A federal appeals court has ordered Microsoft to strip custom XML support from Word 2007 by January 11, effectively banning the sale of Microsoft Word and Office (which includes the Word software) in their current form.
The injunction stems from a patent infringement lawsuit filed by the small Canadian firm i4i in 2007. The suit claims i4i owns the custom XML editing technology that is included in Microsoft Word.
The U.S. District Court for the Eastern District of Texas agreed, slapping Microsoft with a $290 million fine and ordering it to remove custom XML capabilities or stop selling the infringing software.
Microsoft appealed, but the lower court's ruling was upheld by the U.S. Court of Appeals. And now the software giant has precious little time to re-release Word and Office 2007 before being barred from selling the profitable office software.
In a statement issued yesterday, Microsoft's Director of Public Affairs Kevin Kutz expressed confidence in the company's ability to meet the injunction date.
With respect to Microsoft Word 2007 and Microsoft Office 2007, we have been preparing for this possibility since the District Court issued its injunction in August 2009 and have put the wheels in motion to remove this little-used feature from these products. Therefore, we expect to have copies of Microsoft Word 2007 and Office 2007, with this feature removed, available for U.S. sale and distribution by the injunction date. In addition, the beta versions of Microsoft Word 2010 and Microsoft Office 2010, which are available now for downloading, do not contain the technology covered by the injunction.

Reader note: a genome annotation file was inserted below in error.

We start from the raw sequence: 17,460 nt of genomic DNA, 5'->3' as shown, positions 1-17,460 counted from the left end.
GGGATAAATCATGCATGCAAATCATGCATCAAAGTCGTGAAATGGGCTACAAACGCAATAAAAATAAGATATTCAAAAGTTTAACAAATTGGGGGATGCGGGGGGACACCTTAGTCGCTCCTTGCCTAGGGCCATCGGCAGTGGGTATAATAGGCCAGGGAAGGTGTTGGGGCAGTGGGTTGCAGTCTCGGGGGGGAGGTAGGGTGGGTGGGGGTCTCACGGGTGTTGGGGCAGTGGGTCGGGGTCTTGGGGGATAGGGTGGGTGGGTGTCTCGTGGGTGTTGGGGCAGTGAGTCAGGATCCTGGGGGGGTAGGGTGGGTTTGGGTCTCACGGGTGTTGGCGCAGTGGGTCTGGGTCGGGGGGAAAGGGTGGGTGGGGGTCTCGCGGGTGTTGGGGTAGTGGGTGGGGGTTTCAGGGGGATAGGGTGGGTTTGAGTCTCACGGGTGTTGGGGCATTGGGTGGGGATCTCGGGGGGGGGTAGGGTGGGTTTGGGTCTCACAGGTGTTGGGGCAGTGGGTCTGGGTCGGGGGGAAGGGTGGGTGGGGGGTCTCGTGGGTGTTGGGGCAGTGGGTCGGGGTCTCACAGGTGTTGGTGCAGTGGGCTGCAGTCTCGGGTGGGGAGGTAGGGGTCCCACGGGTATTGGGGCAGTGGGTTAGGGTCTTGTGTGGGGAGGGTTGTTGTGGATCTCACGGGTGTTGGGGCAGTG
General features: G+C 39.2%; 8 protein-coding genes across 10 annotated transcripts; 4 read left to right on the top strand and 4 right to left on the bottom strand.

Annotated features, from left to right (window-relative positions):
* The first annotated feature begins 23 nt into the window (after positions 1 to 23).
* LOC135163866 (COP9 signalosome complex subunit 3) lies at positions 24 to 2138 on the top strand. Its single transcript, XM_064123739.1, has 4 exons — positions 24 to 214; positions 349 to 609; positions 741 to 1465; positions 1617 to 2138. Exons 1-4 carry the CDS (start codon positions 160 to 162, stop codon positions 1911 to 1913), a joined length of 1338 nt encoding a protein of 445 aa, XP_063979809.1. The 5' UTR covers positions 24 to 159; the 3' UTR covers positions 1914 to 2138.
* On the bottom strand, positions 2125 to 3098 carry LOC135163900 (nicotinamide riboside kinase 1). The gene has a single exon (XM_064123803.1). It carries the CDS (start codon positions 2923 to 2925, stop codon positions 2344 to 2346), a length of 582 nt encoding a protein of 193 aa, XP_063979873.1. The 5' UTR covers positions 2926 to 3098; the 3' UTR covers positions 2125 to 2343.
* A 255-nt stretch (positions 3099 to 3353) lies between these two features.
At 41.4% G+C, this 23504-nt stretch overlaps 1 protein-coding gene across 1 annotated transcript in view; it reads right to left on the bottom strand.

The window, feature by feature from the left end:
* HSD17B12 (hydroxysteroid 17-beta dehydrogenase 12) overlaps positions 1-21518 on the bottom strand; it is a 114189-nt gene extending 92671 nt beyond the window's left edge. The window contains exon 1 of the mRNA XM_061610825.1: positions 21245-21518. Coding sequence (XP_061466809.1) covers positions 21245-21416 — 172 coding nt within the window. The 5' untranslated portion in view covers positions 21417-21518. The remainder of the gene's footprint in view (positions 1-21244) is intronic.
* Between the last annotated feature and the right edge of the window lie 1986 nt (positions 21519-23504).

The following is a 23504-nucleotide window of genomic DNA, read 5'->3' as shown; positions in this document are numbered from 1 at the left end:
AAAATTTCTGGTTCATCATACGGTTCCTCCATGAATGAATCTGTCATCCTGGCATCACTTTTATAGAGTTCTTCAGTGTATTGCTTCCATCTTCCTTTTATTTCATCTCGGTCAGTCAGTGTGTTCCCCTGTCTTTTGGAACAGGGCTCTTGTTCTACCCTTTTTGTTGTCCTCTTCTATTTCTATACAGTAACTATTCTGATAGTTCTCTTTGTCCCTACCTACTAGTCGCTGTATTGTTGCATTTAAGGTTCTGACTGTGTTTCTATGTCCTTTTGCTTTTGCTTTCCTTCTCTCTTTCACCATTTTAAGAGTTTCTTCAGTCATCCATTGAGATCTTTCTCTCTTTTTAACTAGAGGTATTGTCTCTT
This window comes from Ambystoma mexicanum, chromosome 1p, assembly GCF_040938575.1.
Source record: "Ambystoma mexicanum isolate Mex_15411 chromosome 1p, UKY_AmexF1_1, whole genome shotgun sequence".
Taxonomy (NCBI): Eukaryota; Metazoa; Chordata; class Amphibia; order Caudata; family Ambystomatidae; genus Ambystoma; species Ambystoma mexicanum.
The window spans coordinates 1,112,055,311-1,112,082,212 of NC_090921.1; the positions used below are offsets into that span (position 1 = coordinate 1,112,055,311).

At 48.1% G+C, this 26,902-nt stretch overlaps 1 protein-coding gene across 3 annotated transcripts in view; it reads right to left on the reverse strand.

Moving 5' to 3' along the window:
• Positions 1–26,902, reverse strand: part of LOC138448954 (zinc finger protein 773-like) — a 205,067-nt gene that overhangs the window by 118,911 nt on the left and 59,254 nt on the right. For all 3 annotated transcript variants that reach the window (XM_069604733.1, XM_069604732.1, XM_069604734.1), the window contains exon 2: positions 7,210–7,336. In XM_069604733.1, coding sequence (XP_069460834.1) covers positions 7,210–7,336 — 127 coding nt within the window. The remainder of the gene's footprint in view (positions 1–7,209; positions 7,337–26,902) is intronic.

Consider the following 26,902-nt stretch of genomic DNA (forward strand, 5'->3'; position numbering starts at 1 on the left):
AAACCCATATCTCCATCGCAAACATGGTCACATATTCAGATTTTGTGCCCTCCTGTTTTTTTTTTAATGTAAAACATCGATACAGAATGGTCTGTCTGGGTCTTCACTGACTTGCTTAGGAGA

While speaking with Stuart J. Johnston at Datamation Microsoft analyst Rob Enderle admits the ruling "shows the increasing hostility of this market," before adding, "For Microsoft, I think it's going to be an increasingly expensive way to do business, with a lot more patent vetting."
Regardless of whether new versions of Office 2007 will appear in time to meet demand, this significant legal decision will only further the cutthroat approach technology companies apply to protect their patents.